The Politics of Frugality?

politics frugality

Since when did choosing to live a frugal life become a political issue? I don’t make a huge deal about my frugal lifestyle, but when it “shows” in public, more and more people are feeling perfectly free to slap some sort of political label on me. Maybe it’s because it’s an election year, because the economy is slumping, or because those rebate checks are being sent out by the government, but suddenly it seems that my personal frugal or environmentally friendly choices are big political issues.

Want some examples? Take the cashier at the store last week who, when I pulled out my reusable bags said, “So, you’re a Gore follower, eh? Bet you’re v

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14 Responses to The Politics of Frugality?

  1. I used to be a political junkie but I’m about worn out with politics. Why is it that EVERYTHING is turned into a political issue?

    What would happen if the Federal government took a two year sabbatical?

  2. Caoineag says:

    I do think some areas automatically associate conservation and frugality with politics, mainly because the conservatives don’t tend to be wasteful. However, in my area its not. There are simply too many libertarians, conservatives, moderates, independants and liberals who do these frugal type things.

    I definitely don’t get the association of frugality with politics. Its not like any of the parties other than the green party really push for their members to be frugal and responsible for the environmental impact of their actions…Its really an individual choice.

  3. disneysteve says:

    Caoineag – That’s funny because I think just the opposite. I associate good environmental policies and conservation with the liberals, not the conservatives.

  4. Caoineag says:

    Sorry disneysteve, that was supposed to be “conservative DO tend to be wasteful”.

    Somedays I think I am dyslexic…

  5. Debbie M says:

    Part of my thriftiness and environmental consciousness comes from my days as a Girl Scout. As far as I know, Scouting is considered to be fairly conservative: It’s pro-religion and you’re supposed to respect authority.

    So ha.

  6. Ceejay74 says:

    I feel bad for frugal, environmentally concerned conservatives whose party overlooks their segment. But more are speaking out; Dave Ramsey flat-out said to use the stimulus package to either invest or pay down debt on his show (a ‘liberal’ POV, apparently, though he’s very family-values-conservative in other ways). More Christians, too, are coming on talk shows to explain that just because they’re Christian or even evangelical doesn’t mean they’re anti-environmentalism, or against civil rights for people whose lifestyles don’t agree with their own.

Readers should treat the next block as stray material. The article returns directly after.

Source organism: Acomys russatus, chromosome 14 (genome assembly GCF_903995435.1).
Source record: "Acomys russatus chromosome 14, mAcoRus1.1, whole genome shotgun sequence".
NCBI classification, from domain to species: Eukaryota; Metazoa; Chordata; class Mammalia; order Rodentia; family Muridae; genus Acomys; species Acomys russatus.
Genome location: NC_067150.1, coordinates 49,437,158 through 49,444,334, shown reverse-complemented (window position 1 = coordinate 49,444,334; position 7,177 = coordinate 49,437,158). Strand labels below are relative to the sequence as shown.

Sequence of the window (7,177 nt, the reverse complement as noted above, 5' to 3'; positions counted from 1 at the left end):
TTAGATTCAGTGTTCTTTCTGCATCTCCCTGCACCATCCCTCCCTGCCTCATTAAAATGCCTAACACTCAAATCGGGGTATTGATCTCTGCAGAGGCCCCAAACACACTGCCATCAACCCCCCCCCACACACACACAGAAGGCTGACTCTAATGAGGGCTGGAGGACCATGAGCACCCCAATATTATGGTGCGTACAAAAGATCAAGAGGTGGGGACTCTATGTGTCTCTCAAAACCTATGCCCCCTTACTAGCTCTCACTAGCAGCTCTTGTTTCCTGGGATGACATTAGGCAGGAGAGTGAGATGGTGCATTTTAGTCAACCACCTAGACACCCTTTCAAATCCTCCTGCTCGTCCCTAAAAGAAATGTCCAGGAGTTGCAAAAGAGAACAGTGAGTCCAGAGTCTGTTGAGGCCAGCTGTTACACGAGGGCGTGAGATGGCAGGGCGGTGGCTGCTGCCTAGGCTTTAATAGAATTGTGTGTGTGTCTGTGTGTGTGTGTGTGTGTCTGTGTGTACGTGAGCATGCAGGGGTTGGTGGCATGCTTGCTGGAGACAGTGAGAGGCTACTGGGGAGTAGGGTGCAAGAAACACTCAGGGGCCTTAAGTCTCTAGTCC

I too hate how labels are getting slapped on everything–it oversimplifies, and people with a diverse set of beliefs that don’t fit into liberal or conservative must be frustrated because their true complexity isn’t being acknowledged. Hopefully everyone’s getting as fed up as us, and those I mentioned above, so we can start separating some things from bipartisan politics.

  7. lynn says:

    What a shame. I have never received any political comments associated with my frugalness. Most people admire me for my ability to reuse, fix and be as self sufficient as possible.

  8. Maismom says:

    Ha, I learned somthing here. I didn’t know being cheap means liberal LOL

    I am cheap and live in California. I must be very liberal!

  9. ~Dawn says:

    Hopefully this comment area won’t get off topic too far….

    I personally think you have just run into a few very opinionated people in your area.
    In my area, Denver, I don’t recall the last time I heard any condescending comments about frugality.

  10. trex says:

    The reason that they are associated is because the political parties have demonized each side. There is never a middle ground and you aren’t allowed to have some opinions on one side and the other. it’s always either / or. Very unfortunate in my opinion.

  11. Pingback: Politics of Frugality | Tight Club

  12. Cheapchick says:

    Amen and hallelujah! I have been defending my frugal ways as part of my lifestyle and not part of anyone else’s agenda for a long time. All levels of government are wasteful with both resources and money. Our economy’s growth is contingent on everyone being in debt. I think we are starting to see the beginning of the end.

  13. Alex in Toronto says:

    Sounds to me like your dealing with too many busybodies that have been heavily brainwashed by the ads and political pronouncements of the corporate ruling class that works heavily to indoctrinate citizens into becoming consumers to support their corporate structure and their own viability at the expense of the human beings running the machines.

    I am frugal because I enjoy working less and doing so I have more time to enjoy the things I already have without a need to consume more and making do with more. I DON’T NEED TO BUY CRAP SO THAT THE CORPORATIONS MAY LIVE YET ANOTHER DAY.

  14. Jenni says:

    I so agree with all of you! And being that I grew up in a time when wearing faded jeans with holes in the knees, and Kmart clothes, was not in vogue…I just moved on, taking my mom’s teaching by modeling frugality as a way of life. And I don’t want to have any great, great grandchildren playing in a park on top of a landfill, of stuff my generation threw away. Like there is a park in NY that is suppose to be just like that.
    My mom made quilts to make ends meet, so I tend to save clothes to do just that. Winter quilts aren’t easy to come by either. Anyway, even Chris Rock is talking about being pigeon holed, and not wanting to be, that he is bipartisn. Which is good.I think.

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